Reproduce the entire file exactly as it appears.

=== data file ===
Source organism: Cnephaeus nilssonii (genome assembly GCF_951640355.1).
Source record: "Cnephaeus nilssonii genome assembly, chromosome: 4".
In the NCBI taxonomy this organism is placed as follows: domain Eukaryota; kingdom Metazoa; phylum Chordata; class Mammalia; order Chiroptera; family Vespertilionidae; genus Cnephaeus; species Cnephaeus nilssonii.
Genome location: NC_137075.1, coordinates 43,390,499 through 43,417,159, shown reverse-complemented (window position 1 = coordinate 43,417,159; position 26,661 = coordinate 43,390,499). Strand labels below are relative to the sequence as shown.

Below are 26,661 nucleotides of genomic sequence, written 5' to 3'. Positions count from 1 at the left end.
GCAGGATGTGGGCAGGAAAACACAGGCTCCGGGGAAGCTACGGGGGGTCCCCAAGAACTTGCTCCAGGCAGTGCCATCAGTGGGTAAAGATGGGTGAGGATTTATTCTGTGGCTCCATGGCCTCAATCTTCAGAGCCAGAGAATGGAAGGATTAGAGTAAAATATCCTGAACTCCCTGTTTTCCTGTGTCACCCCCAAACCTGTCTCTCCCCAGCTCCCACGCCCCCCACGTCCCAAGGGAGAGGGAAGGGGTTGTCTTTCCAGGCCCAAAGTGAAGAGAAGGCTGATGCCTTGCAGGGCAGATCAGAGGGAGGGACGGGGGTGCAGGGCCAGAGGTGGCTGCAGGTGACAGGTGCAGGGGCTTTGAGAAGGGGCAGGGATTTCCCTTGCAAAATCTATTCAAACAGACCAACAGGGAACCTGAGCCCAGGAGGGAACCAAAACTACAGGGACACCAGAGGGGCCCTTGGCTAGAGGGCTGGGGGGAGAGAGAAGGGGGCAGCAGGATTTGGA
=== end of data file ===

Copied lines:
Source organism: Cnephaeus nilssonii (genome assembly GCF_951640355.1).
Source record: "Cnephaeus nilssonii genome assembly, chromosome: 4".
In the NCBI taxonomy this organism is placed as follows: domain Eukaryota; kingdom Metazoa; phylum Chordata; class Mammalia; order Chiroptera; family Vespertilionidae; genus Cnephaeus; species Cnephaeus nilssonii.
Genome location: NC_137075.1, coordinates 43,390,499 through 43,417,159, shown reverse-complemented (window position 1 = coordinate 43,417,159; position 26,661 = coordinate 43,390,499). Strand labels below are relative to the sequence as shown.

Below are 26,661 nucleotides of genomic sequence, written 5' to 3'. Positions count from 1 at the left end.
GCAGGATGTGGGCAGGAAAACACAGGCTCCGGGGAAGCTACGGGGGGTCCCCAAGAACTTGCTCCAGGCAGTGCCATCAGTGGGTAAAGATGGGTGAGGATTTATTCTGTGGCTCCATGGCCTCAATCTTCAGAGCCAGAGAATGGAAGGATTAGAGTAAAATATCCTGAACTCCCTGTTTTCCTGTGTCACCCCCAAACCTGTCTCTCCCCAGCTCCCACGCCCCCCACGTCCCAAGGGAGAGGGAAGGGGTTGTCTTTCCAGGCCCAAAGTGAAGAGAAGGCTGATGCCTTGCAGGGCAGATCAGAGGGAGGGACGGGGGTGCAGGGCCAGAGGTGGCTGCAGGTGACAGGTGCAGGGGCTTTGAGAAGGGGCAGGGATTTCCCTTGCAAAATCTATTCAAACAGACCAACAGGGAACCTGAGCCCAGGAGGGAACCAAAACTACAGGGACACCAGAGGGGCCCTTGGCTAGAGGGCTGGGGGGAGAGAGAAGGGGGCAGCAGGATTTGGA